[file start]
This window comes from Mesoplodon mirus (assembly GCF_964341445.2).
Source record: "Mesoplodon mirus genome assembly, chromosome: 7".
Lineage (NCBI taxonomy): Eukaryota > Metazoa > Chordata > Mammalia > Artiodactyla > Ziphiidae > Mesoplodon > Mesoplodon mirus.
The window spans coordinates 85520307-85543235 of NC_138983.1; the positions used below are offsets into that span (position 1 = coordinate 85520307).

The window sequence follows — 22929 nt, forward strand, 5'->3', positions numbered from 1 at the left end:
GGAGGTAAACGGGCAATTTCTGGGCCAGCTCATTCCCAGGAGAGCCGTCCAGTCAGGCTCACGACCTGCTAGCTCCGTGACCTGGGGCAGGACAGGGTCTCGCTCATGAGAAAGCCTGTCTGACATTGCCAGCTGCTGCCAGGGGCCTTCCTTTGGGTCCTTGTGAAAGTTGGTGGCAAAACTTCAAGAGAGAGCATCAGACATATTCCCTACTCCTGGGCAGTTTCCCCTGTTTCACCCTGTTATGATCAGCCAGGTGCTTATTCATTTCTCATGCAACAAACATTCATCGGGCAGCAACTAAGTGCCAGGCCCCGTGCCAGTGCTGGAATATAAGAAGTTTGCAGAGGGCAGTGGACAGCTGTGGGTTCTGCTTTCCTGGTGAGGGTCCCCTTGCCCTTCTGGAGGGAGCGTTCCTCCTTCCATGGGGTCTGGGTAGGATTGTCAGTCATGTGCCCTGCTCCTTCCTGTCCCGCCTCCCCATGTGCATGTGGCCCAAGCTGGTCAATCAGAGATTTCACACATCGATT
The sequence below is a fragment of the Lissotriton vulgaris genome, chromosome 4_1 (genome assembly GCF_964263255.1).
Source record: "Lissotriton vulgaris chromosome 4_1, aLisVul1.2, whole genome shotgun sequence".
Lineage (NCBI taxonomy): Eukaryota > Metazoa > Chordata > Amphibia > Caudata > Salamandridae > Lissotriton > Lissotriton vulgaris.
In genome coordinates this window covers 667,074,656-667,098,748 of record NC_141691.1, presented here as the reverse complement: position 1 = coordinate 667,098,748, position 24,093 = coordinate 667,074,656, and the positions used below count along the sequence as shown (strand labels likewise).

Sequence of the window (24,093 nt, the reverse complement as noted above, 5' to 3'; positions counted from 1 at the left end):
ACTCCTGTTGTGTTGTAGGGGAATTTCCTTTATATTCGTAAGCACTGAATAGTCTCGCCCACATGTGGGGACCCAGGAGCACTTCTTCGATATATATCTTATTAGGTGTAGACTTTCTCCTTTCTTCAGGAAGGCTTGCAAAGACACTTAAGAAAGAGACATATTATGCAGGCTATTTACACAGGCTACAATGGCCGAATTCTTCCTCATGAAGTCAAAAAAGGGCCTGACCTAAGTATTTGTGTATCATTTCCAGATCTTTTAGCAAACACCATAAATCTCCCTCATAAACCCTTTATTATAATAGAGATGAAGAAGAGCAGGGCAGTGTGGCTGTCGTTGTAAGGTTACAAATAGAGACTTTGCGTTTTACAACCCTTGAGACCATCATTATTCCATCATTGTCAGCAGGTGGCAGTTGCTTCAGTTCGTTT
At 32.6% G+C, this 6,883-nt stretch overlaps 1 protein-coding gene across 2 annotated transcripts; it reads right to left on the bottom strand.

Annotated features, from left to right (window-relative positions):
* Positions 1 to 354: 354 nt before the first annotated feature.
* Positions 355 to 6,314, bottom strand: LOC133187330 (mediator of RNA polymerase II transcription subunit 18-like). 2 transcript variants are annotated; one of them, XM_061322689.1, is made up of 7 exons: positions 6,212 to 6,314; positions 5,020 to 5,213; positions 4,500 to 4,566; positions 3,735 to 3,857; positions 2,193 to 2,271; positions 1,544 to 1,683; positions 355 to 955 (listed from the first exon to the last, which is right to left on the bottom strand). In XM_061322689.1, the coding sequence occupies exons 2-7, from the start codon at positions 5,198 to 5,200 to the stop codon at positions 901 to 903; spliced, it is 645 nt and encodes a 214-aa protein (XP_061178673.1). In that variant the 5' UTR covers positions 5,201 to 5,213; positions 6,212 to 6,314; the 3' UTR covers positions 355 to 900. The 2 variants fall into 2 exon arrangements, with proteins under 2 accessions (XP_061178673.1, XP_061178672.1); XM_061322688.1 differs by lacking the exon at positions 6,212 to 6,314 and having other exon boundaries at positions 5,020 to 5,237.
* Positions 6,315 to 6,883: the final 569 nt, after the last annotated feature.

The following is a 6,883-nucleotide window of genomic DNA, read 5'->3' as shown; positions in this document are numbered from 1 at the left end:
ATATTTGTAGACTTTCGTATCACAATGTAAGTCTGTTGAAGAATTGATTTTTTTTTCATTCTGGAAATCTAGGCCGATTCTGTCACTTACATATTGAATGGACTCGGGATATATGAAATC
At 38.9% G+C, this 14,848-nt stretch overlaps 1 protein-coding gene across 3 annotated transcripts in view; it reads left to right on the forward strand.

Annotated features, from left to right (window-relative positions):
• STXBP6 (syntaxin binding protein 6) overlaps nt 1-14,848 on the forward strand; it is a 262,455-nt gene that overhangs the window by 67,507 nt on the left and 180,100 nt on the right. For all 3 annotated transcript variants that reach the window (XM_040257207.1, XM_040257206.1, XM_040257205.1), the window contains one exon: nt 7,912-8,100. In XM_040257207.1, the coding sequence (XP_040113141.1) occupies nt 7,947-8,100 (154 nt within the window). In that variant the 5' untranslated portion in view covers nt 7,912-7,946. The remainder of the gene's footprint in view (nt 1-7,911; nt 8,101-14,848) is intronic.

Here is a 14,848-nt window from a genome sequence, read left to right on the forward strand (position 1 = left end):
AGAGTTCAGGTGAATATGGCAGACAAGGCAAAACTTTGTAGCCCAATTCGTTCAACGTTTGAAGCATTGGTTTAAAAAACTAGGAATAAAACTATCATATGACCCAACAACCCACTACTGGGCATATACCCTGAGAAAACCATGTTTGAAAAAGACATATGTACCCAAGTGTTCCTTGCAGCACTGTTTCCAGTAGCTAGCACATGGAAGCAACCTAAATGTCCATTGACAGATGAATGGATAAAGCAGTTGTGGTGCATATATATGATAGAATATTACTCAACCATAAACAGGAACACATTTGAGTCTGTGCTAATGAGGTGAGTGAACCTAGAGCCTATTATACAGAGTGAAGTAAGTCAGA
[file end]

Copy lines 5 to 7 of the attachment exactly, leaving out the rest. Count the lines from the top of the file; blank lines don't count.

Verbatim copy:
The window sequence follows — 22929 nt, forward strand, 5'->3', positions numbered from 1 at the left end:
GGAGGTAAACGGGCAATTTCTGGGCCAGCTCATTCCCAGGAGAGCCGTCCAGTCAGGCTCACGACCTGCTAGCTCCGTGACCTGGGGCAGGACAGGGTCTCGCTCATGAGAAAGCCTGTCTGACATTGCCAGCTGCTGCCAGGGGCCTTCCTTTGGGTCCTTGTGAAAGTTGGTGGCAAAACTTCAAGAGAGAGCATCAGACATATTCCCTACTCCTGGGCAGTTTCCCCTGTTTCACCCTGTTATGATCAGCCAGGTGCTTATTCATTTCTCATGCAACAAACATTCATCGGGCAGCAACTAAGTGCCAGGCCCCGTGCCAGTGCTGGAATATAAGAAGTTTGCAGAGGGCAGTGGACAGCTGTGGGTTCTGCTTTCCTGGTGAGGGTCCCCTTGCCCTTCTGGAGGGAGCGTTCCTCCTTCCATGGGGTCTGGGTAGGATTGTCAGTCATGTGCCCTGCTCCTTCCTGTCCCGCCTCCCCATGTGCATGTGGCCCAAGCTGGTCAATCAGAGATTTCACACATCGATT
The sequence below is a fragment of the Lissotriton vulgaris genome, chromosome 4_1 (genome assembly GCF_964263255.1).